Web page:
Friday, November 19, 2021

New Bradbury 100 podcast episode: The Illustrated Man - at Seventy!

A few days ago, I gave a livestreamed talk on Ray Bradbury's The Illustrated Man, a book which is seventy years old this year. The talk was given as part of the University of Wolverhampton's Artsfest Online.

A video recording of the event will be made available shortly, but in the meantime below is the audio from the talk, slightly edited so that it works without the illustrations. (Anyone who has seen any of my talks knows that I firmly believe in using illustrations!)

Thanks to everyone who attended the live version of the talk, which generated some interesting Q&A at the end. I've left the Q&A out of the podcast audio because it was poor quality, but it should be included in the video version when that is released.

One person asked me a tough question: was Ira Levin's The Stepford Wives influenced by Ray Bradbury's short story "Marionettes Inc"? You may recall that both of these works deal with robot replacement humans in a domestic environment. I admit to being stumped by that question - and I still am!

Levin and Bradbury were contemporaries (Bradbury was nine years older than Levin), and while Bradbury appears to have begun writing at an earlier age than Levin, they both started writing for television in the 1950s. Around the time Bradbury was writing for Alfred Hitchcock Presents, Levin was writing for Lights Out and other TV shows. 

I've never seen anything that specifically connects the two writers, but given Levin's interest in dark subjects and fantastical story premises (not only Stepford but Rosemary's Baby, The Boys From Brazil, and others) it's hard to imagine that he wasn't aware of Bradbury's fiction. And "Marionettes Inc" was a story which was well known in the 1950s. It was adapted for radio more than once, and Bradbury adapted it for Hitchcock. It was also widely anthologised.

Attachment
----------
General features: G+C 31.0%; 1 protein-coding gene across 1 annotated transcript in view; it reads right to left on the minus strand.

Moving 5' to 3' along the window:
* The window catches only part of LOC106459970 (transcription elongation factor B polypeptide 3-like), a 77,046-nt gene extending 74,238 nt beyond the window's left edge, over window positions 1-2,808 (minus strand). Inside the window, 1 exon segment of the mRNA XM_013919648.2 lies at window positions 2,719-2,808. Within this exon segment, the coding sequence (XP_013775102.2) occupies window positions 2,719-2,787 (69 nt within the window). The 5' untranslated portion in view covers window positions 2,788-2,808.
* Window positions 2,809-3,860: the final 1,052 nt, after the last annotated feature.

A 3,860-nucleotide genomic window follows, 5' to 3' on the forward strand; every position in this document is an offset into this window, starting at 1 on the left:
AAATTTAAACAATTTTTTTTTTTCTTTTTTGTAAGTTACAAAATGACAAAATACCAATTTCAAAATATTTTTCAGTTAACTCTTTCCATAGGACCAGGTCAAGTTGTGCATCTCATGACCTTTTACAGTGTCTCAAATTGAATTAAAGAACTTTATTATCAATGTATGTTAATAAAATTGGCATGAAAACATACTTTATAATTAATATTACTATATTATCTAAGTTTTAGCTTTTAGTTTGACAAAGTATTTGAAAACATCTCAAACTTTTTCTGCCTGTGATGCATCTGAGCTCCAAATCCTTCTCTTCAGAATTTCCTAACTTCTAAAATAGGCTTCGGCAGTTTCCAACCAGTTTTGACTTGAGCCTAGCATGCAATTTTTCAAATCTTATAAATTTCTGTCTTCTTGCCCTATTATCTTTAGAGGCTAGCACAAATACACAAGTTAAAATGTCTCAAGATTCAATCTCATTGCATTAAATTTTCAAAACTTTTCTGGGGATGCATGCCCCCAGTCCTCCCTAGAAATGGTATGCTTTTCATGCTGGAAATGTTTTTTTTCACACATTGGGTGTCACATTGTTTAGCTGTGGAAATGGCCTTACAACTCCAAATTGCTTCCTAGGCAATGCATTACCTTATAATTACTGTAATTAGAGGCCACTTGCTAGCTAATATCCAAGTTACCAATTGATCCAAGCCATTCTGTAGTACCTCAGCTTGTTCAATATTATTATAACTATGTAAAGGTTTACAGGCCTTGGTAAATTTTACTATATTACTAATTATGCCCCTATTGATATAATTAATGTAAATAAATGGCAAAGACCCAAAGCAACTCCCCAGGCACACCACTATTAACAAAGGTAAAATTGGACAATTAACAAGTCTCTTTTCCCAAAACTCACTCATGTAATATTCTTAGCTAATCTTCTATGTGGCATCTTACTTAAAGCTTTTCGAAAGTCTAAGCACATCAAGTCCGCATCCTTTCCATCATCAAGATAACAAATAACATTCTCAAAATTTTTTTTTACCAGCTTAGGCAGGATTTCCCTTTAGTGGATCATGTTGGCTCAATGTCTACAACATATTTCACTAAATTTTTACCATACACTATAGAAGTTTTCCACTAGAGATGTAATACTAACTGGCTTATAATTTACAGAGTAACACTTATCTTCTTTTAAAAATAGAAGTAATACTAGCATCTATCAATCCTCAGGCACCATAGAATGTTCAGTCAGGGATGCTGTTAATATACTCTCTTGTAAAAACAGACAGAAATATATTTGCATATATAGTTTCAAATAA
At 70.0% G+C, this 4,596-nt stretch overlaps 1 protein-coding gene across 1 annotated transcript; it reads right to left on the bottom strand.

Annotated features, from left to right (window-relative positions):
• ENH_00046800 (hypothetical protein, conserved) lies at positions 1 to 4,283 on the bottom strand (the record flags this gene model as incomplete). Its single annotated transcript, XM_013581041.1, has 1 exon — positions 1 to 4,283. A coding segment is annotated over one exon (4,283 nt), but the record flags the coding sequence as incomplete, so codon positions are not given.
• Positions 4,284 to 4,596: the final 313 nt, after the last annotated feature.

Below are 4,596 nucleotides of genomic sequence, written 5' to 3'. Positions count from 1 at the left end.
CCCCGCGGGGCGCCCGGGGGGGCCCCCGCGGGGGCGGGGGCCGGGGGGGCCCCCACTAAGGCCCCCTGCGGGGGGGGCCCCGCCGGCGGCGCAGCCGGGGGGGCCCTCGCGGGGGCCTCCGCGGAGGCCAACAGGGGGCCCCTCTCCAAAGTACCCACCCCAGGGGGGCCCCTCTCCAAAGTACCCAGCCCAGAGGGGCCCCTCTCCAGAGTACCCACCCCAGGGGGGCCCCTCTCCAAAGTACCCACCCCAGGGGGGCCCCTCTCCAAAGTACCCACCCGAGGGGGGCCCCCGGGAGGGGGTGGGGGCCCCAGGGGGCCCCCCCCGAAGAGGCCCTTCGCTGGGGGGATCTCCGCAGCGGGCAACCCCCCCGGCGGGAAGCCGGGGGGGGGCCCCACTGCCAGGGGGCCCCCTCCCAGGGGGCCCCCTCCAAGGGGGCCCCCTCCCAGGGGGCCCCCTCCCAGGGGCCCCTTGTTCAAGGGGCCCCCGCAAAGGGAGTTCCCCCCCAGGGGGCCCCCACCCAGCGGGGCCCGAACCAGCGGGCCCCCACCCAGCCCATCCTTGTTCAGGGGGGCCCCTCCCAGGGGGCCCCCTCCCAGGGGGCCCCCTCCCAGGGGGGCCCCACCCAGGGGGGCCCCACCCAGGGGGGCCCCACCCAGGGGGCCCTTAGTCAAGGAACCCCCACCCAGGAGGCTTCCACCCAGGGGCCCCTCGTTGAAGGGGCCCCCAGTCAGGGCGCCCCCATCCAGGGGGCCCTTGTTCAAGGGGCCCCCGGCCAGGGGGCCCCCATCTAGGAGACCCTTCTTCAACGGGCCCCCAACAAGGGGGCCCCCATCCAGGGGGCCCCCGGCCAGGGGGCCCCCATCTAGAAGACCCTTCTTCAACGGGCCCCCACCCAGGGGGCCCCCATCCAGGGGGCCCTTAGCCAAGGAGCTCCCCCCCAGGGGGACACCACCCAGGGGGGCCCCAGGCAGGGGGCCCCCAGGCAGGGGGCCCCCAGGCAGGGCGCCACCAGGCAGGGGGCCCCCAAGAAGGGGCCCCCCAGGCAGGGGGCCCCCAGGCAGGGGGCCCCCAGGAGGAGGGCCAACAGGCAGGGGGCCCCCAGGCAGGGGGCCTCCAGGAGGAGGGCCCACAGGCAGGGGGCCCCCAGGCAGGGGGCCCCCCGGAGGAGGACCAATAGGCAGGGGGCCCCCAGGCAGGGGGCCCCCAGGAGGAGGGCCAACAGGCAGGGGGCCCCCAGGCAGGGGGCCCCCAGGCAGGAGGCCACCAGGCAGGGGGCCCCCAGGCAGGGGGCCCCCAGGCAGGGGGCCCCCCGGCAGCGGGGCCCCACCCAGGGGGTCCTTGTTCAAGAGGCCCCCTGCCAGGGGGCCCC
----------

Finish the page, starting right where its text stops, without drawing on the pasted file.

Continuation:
But short of reading a biography of Levin - which I now feel compelled to do! - I don't have an answer to that Stepford Wives question.

What I do know, however, is that Bradbury felt that Rosemary's Baby borrowed heavily from his classic short story "The Small Assassin". I think Bradbury was more bothered by the film version than Levin's book; and, of course, the only thing they have in common is the basic premise of an evil baby. But that's all I know of Bradbury versus Levin.


David Chadwick said...

Excellent overview of a brilliant book. Thanks once again Phil!

Phil said...

Thanks, David!

bobby said...

Thanks Phil. I've never come across his displeasure with 'rosemary's Baby'. Is there a book or interview in which he mentions that?


Anonymous said...

Thanks Phil. I've never come across his displeasure with 'rosemary's Baby'. Is there a book or interview in which he mentions that?


Phil said...

Hi bobby, I don't remember exactly where Ray said this, but I'd bet that there is some reference to it in Sam Weller's THE BRADBURY CHRONICLES or LISTEN TO THE ECHOES.

Ray wrote an article for the LA Times in 1969 when the film of Rosemary's Baby came out, and I vaguely recally that the article was a criticism of the ending of the film. He might also have stuck in a dig about the book seeming to borrow from "The Small Assassin", but I can't clearly remember.

I hope this helps!